SALT LAKE CITY — State Rep. Mike Kennedy, now says he did not apologize on behalf of all Utahns to a pastor whom his GOP U.S. Senate primary opponent Mitt Romney called a "religious bigot" for statements about the LDS Church and other faiths.
Yet Texas Baptist Pastor Robert Jeffress said last Sunday on CNN that Kennedy had "called to apologize on behalf of the state of Utah for Mitt Romney's intemperate comments about me."
Kennedy, R-Alpine, published a link to that interview on his Facebook page.
Monday, when Kennedy was asked by the Deseret News and KSL editorial boards if he had apologized to Jeffress on behalf of the state, he said, "On behalf of what I perceive the state is, I did."
When asked a second time about "speaking on behalf of all Utahns" when he apologized to Jeffress, Kennedy told the boards: "I think our people are forgiving" and that "the people of Utah are above casting terms such as bigotry around at other people."
Kennedy's campaign released what it says is a "snippet" of a tape of Kennedy's side of the phone call with Jeffress, but declined to provide a copy to KSL of the entire conversation, despite initially saying that it would do so. Another voice, presumably Jeffress, can be heard in the background but it is unintelligible.
In the 50-second snippet, Kennedy is heard saying he "would just like to reach out and say I apologize on behalf of the governor's statements. I do not share those and I think most of us would not classify you in those inflammatory terms that he used."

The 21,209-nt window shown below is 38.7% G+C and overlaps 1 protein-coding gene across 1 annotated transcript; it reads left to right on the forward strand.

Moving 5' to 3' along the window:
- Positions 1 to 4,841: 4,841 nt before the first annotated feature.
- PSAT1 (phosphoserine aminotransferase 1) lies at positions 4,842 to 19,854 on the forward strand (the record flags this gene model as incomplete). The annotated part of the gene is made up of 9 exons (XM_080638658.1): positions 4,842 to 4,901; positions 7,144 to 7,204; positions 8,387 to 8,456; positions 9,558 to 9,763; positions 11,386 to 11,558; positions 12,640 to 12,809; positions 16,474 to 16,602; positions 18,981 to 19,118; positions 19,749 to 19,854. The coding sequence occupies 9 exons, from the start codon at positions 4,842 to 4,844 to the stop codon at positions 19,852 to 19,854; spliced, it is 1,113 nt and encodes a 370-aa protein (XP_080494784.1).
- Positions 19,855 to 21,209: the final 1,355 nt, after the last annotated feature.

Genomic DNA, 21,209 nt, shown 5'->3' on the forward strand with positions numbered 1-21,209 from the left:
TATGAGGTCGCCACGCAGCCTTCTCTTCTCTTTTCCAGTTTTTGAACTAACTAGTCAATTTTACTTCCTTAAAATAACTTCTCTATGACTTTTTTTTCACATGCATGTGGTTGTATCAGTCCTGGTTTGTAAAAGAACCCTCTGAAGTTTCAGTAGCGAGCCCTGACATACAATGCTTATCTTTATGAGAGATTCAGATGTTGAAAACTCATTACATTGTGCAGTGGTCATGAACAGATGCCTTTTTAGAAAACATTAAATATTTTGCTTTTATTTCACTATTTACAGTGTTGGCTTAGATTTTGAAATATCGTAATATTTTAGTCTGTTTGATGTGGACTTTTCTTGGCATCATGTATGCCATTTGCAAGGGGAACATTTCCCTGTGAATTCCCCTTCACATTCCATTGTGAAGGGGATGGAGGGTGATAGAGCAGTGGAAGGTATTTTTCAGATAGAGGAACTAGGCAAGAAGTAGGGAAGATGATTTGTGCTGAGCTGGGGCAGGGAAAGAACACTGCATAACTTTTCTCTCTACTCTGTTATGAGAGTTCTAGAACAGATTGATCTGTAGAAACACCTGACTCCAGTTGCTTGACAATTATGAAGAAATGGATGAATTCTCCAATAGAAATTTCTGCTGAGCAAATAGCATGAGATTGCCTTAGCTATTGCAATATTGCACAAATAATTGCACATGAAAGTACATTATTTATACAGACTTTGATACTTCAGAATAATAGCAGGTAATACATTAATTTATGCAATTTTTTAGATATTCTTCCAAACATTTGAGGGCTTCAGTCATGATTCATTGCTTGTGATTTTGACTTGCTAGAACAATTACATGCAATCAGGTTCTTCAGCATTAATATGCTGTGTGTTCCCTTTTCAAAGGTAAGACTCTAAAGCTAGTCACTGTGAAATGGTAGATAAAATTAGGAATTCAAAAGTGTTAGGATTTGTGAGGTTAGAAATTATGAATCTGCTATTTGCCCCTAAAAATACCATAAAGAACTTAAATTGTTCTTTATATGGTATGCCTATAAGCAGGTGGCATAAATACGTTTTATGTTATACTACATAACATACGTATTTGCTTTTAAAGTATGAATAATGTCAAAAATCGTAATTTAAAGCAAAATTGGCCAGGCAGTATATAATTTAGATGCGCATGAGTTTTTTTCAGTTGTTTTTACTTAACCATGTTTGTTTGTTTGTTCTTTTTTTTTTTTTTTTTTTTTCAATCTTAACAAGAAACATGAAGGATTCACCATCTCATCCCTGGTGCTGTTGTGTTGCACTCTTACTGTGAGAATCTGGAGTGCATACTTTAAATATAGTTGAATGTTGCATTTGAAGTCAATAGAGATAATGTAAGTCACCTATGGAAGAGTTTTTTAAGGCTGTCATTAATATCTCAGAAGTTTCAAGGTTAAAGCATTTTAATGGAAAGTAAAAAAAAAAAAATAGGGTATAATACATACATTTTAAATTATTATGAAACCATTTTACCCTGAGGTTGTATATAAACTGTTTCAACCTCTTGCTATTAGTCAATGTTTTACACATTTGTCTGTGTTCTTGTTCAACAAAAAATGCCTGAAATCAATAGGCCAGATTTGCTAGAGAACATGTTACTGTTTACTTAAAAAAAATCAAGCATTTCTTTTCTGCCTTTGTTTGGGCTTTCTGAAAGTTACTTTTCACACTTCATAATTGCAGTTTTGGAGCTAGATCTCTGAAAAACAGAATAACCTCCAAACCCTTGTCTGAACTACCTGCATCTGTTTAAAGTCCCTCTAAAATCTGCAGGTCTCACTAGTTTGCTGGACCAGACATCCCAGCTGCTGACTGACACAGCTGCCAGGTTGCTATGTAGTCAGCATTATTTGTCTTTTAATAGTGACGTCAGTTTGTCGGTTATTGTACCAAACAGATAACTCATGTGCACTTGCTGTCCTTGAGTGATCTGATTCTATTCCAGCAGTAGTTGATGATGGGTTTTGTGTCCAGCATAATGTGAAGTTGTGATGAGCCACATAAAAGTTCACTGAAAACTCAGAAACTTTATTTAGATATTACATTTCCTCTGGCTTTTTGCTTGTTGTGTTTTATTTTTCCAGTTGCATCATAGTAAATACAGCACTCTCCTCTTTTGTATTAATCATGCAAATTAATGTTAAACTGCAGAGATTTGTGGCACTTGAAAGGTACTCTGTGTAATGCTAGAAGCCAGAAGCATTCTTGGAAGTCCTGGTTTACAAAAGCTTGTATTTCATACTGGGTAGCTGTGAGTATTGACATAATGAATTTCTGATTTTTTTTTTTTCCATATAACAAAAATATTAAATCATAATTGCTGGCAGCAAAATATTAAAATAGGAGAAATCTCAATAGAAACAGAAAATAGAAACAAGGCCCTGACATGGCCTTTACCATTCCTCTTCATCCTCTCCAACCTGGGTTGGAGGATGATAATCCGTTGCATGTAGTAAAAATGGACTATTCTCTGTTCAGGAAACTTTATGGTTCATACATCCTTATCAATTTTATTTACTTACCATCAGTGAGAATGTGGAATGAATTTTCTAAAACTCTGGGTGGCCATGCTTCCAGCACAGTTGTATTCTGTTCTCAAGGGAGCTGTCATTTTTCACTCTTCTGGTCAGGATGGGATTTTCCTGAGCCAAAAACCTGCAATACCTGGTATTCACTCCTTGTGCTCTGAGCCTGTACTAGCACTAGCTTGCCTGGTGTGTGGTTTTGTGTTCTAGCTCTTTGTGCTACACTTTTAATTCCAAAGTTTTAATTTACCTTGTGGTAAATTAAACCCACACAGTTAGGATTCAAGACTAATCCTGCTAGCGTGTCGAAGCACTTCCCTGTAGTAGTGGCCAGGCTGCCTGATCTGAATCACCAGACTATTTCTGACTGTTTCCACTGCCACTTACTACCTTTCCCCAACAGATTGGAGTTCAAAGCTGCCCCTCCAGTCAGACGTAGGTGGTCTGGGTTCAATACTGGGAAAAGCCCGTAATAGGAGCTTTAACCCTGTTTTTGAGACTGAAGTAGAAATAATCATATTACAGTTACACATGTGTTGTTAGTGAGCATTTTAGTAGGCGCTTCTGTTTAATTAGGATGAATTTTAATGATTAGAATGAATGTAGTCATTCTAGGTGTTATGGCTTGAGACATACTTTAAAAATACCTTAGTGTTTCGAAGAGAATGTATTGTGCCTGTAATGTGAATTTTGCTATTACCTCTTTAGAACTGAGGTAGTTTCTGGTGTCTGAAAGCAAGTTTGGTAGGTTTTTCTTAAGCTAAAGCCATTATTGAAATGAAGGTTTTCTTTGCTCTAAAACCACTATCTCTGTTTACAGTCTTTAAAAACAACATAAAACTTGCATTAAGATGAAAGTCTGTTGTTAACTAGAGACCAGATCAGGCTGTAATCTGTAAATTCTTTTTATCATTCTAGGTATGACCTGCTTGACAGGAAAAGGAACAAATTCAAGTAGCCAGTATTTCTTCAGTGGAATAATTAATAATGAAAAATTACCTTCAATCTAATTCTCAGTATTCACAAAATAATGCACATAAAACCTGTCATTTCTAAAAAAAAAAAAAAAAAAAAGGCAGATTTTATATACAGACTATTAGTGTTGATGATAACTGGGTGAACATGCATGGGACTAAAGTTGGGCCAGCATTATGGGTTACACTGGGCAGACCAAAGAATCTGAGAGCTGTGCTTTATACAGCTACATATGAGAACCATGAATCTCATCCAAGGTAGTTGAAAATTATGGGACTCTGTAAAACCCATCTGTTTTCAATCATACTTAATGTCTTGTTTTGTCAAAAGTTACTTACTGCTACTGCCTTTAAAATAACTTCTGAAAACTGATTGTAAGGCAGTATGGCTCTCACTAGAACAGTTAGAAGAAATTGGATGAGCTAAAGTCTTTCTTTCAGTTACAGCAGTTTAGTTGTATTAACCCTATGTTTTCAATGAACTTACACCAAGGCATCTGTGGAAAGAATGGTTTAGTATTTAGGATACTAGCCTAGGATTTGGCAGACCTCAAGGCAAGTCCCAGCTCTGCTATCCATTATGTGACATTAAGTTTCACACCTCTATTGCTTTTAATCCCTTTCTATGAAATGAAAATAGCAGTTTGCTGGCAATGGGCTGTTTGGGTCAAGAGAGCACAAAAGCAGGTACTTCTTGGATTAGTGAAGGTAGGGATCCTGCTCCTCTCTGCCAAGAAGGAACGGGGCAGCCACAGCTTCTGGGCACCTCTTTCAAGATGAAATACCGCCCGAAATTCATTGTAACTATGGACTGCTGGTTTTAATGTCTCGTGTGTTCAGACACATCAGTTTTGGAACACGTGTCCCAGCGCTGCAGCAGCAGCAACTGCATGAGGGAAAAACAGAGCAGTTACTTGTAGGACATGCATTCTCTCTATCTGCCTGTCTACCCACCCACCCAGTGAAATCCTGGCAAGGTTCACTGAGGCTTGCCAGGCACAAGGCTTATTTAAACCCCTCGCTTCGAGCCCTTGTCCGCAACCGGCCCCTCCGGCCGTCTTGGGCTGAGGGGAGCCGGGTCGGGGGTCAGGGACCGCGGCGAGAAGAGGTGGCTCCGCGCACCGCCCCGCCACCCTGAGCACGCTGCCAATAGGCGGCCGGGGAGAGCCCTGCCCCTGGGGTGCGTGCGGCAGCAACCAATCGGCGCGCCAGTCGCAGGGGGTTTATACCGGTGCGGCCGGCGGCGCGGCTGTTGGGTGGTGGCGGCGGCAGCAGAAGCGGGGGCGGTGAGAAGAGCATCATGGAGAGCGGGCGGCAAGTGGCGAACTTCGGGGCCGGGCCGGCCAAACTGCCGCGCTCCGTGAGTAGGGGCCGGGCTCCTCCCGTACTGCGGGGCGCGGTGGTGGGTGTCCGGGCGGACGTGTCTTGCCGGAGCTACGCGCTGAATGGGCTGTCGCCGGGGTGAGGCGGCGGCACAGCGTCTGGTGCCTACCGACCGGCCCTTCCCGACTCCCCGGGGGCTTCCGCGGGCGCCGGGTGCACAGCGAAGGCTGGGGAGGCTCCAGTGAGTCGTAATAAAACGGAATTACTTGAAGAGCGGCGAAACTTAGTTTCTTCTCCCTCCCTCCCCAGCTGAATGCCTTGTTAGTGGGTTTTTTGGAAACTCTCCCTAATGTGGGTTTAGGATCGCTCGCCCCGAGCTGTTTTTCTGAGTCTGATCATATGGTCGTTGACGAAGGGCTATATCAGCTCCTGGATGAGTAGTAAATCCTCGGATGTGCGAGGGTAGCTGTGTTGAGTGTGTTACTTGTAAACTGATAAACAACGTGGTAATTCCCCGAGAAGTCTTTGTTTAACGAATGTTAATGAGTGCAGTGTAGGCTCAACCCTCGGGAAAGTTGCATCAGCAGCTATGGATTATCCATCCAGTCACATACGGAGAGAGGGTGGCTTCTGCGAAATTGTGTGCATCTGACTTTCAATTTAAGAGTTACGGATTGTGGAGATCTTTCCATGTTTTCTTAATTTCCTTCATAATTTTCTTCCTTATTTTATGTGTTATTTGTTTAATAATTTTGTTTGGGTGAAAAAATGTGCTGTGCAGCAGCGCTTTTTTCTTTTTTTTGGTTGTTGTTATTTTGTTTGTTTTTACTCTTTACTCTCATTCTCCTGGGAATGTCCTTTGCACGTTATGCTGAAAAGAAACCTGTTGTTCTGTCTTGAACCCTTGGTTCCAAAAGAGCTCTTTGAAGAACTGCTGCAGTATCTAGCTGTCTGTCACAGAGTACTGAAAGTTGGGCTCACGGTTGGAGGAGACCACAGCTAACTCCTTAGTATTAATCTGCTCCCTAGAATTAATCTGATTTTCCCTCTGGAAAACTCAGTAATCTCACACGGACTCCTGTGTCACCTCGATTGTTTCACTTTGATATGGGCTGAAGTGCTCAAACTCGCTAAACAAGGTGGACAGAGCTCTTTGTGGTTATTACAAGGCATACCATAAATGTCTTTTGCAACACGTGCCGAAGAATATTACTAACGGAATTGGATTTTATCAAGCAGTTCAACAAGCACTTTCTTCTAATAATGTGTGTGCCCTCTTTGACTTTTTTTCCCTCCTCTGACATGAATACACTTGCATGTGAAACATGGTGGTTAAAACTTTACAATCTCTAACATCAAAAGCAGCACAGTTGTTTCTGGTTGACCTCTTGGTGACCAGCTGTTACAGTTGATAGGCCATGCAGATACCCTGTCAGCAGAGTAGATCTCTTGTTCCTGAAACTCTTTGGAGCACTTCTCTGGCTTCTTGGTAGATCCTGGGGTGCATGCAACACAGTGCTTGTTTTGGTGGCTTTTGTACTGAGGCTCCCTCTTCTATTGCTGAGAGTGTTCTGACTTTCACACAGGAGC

Kennedy's spokeswoman, Cindie Quintana, said Wednesday the campaign is "concerned that something else may be plucked from it (the phone conversation) and something inaccurate may be shared that isn't the case. … There is nothing to hide."
She said the campaign does not want the tape shared with the public.
Quintana said it was originally the campaign's intention to release the entire tape, "but since we've had time to think about, especially after yesterday, we just don't know what purpose that would serve."
Coverage of the call, she said, has been "hurtful to the campaign. We're just trying to rectify and trying to move forward. We really want to move past this. We thought sending the snippet of the actual comment made would be sufficient."
Quintana also said Kennedy had a full schedule Wednesday and would not be available for an interview.
Kennedy said in a statement Tuesday that he was asked about the call by the editorial boards and he had "spoken to multiple media sources over the last week, which can make it difficult to remember each conversation verbatim."
He said the audio snippet "clarifies my comments word for word." Kennedy said he believes "a misunderstanding has taken place in this instance."
The call followed a news conference held by Kennedy last week to criticize Romney's May 13 tweet about Jeffress being selected by President Donald Trump to deliver a prayer to open the new U.S. Embassy in Jerusalem.
"Jeffress says 'you can't be saved by being a Jew,' and 'Mormonism is a heresy from the pit of hell.' He's said the same about Islam. Such a religious bigot should not be giving the prayer that opens the United States Embassy in Jerusalem," Romney tweeted.
Kennedy told the editorial boards he found "it embarrassing that my opponent would label him as a religious bigot" and described his call with Jeffress as "really positive. He sounds like a very decent fellow."
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